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Facebook's Making a Big Change to Its Plans to Monetize WhatsApp

Mark Zuckerberg is making an about face(book) on WhatsApp. As recently as 14 months ago, WhatsApp's management said advertising would be the "primary monetization mode for the company." But now, plans for ads in WhatsApp are on hold, the team that was working on advertising has been disbanded, and their code has been deleted, according to a report from The Wall Street Journal.

Facebook (NASDAQ: FB) was planning to start showing ads in WhatsApp Status -- its version of Instagram Stories -- this year, previewing a prototype in May. The company is still holding the potential for ads in Status in its back pocket, but there's no longer a timeline for the feature's release.

After acquiring the messaging app for $19 billion in 2014, investors may be wondering how Facebook plans to make money from the service now that it's grown to over 1.5 billion users.

Image source: WhatsApp.

The lost potential of Status ads

Let's take a quick look at what Facebook is giving up.

The best comparable for the potential of WhatsApp Status ads is Instagram Stories. Both features have roughly the same number of users, but Instagram's users are more heavily concentrated in the valuable North American market.

Facebook doesn't disclose revenue for Stories, but estimates peg the number as high as 10% of Facebook's total ad revenue. That could be as much as $7 billion for 2019. Instagram Stories ads have only been broadly available for three years.

The opportunity for WhatsApp might not be as big. As mentioned, Instagram users are more heavily concentrated in the U.S. and Canada where Facebook's average revenue per user (ARPU) was $34.55 in the third quarter, while WhatsApp's user base is bigger in emerging markets like India, Brazil, Indonesia, and Russia. Facebook's ARPU in Asia-Pacific was less than 10% of its U.S. and Canada user monetization, and it was even lower in the "rest of the world" reporting segment. What's more, it's not clear if users are as engaged on WhatsApp Status as they are on Instagram Stories, so there might not be as many advertising opportunities.

Additionally, marketers' ability to target ads on WhatsApp may not be as good as on Instagram. WhatsApp is, by its nature, more private. Instagram is a place where users practically broadcast their interests. And while Facebook may be able to use existing user data from its other apps for some, many WhatsApp users haven't connected their Facebook accounts to their WhatsApp accounts.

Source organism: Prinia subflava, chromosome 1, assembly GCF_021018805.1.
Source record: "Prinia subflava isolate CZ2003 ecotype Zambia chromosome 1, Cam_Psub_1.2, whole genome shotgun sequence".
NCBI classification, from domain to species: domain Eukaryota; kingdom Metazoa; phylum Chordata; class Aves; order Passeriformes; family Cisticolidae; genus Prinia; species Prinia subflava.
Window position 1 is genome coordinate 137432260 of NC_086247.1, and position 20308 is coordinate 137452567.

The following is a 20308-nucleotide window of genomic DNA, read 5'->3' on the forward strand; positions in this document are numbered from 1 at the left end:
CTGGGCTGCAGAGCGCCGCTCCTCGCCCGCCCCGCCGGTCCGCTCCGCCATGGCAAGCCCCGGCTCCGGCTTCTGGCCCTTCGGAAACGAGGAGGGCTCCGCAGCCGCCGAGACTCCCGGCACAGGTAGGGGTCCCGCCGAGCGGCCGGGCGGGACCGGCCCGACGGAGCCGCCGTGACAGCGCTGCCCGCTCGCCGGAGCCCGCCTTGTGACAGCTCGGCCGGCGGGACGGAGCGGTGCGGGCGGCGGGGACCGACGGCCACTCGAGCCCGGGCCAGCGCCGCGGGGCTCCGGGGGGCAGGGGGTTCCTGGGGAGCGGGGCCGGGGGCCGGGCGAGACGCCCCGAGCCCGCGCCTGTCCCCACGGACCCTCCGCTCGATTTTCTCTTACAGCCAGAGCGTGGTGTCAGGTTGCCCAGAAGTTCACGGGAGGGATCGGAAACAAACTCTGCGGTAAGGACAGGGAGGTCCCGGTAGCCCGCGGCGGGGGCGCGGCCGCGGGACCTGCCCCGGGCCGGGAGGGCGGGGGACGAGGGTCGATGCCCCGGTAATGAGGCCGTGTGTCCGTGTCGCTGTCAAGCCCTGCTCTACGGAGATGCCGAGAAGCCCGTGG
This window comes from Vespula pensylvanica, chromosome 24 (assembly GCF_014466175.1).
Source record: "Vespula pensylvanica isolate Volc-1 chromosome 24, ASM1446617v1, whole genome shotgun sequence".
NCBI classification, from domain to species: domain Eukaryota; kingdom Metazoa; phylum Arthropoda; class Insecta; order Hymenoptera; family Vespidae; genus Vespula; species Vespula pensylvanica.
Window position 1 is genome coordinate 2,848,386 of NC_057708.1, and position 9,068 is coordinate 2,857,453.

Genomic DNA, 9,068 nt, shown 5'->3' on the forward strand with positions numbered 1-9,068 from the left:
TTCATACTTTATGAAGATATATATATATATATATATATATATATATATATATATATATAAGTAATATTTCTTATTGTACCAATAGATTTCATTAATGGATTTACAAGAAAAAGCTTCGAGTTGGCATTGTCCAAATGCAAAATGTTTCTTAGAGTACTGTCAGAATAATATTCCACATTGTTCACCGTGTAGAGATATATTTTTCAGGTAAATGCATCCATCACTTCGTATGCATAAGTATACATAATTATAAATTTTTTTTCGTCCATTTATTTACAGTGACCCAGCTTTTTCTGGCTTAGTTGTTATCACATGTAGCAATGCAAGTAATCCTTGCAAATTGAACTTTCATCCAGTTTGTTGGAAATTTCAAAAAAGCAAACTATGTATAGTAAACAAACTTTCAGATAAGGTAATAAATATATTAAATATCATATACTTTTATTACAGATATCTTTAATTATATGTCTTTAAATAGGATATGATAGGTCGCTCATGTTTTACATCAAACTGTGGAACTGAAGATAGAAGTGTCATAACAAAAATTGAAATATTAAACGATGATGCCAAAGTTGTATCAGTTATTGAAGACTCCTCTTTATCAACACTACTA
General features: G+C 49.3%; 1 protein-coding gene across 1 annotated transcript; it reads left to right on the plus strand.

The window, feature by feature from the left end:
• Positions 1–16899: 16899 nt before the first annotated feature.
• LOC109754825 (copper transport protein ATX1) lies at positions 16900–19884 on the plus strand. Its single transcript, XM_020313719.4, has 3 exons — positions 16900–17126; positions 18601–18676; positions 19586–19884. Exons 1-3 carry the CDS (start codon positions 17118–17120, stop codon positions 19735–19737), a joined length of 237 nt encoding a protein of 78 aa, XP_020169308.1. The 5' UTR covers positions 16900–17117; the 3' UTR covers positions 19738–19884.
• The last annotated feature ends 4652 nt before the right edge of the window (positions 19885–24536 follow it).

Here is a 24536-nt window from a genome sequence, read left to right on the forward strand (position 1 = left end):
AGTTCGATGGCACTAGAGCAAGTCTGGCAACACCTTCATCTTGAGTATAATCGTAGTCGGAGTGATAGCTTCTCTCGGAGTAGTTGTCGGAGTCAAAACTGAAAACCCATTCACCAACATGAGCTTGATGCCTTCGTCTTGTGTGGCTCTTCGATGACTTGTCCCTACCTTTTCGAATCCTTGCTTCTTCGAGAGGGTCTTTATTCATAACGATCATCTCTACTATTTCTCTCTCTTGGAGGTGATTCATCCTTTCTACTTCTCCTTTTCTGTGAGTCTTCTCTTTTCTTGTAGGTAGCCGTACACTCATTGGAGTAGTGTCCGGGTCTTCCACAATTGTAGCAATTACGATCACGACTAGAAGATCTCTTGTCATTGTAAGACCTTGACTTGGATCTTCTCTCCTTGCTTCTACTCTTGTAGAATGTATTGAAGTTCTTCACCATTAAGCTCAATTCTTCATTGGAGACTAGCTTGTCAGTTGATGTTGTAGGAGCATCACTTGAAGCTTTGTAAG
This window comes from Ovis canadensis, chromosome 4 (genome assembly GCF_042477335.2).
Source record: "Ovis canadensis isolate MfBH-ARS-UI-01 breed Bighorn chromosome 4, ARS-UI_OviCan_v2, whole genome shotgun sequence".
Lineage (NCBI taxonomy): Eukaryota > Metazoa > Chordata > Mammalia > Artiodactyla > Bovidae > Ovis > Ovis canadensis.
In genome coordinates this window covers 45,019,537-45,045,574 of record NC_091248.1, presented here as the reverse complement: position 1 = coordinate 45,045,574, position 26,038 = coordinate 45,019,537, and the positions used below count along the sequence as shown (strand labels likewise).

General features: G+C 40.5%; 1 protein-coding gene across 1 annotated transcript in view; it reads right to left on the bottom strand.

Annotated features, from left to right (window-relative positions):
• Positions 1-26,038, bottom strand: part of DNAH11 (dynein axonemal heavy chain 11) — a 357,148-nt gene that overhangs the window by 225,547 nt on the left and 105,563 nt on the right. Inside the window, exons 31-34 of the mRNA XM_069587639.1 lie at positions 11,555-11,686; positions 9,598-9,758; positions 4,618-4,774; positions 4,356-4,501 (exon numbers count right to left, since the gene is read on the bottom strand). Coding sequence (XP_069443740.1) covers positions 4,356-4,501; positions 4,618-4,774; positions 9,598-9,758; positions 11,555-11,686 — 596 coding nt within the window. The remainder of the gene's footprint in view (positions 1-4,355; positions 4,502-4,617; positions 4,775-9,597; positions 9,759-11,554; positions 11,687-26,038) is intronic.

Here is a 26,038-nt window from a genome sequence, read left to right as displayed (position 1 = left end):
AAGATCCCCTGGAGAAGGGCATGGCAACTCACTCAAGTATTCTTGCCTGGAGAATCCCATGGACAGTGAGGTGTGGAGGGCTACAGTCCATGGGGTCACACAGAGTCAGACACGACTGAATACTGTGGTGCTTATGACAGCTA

So, the potential for WhatsApp Status ads might not be too high -- maybe $1 billion or $2 billion in annual revenue built up over the next few years. Analysts expect Facebook to generate $86 billion in revenue this year, so the impact is minimal.

Where Facebook is focused with WhatsApp

Instead of advertising, Facebook is going to push its efforts to enable businesses to connect with consumers on WhatsApp.

Its first effort in that regard is WhatsApp Business. The company launched the app about two years ago and added a paid API a few months later. The product encourages businesses to respond to customers quickly and makes it easy for businesses both large and small to connect with consumers on WhatsApp.

Facebook last updated investors about a year ago, noting WhatsApp Business had 5 million active businesses. It's since launched an iOS version of WhatsApp Business. Its most recent feature is Catalogs, which makes it easy for users to find and discover products from the merchants they correspond with on WhatsApp.

There's still a lot of potential to grow the number of businesses on WhatsApp and using WhatsApp Business. Facebook estimates there are around 140 million businesses that use at least one of its apps.

In addition to WhatsApp Business, Facebook is working on developing a payment platform on WhatsApp, starting in India. The launch of the payments platform has been delayed, however, as the Indian government has concerns about data localization. Meanwhile, Facebook is looking for ways to extend its Facebook Pay platform to its other apps.

Facebook's focus on giving businesses more tools to connect with and sell to consumers on WhatsApp without invasive and pervasive advertisements could pay off in the long run. The company needs to build a habit of discovering, learning, and buying stuff on WhatsApp -- a habit that's common among Instagram users. The tech giant can offer paid tools for businesses now to facilitate that habit, and after making WhatsApp a place for commerce, it then might have a much more significant advertising opportunity with WhatsApp Status.

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Randi Zuckerberg, a former director of market development and spokeswoman for Facebook and sister to its CEO, Mark Zuckerberg, is a member of The Motley Fool's board of directors. Adam Levy owns shares of Facebook. The Motley Fool owns shares of and recommends Facebook. The Motley Fool has a disclosure policy.


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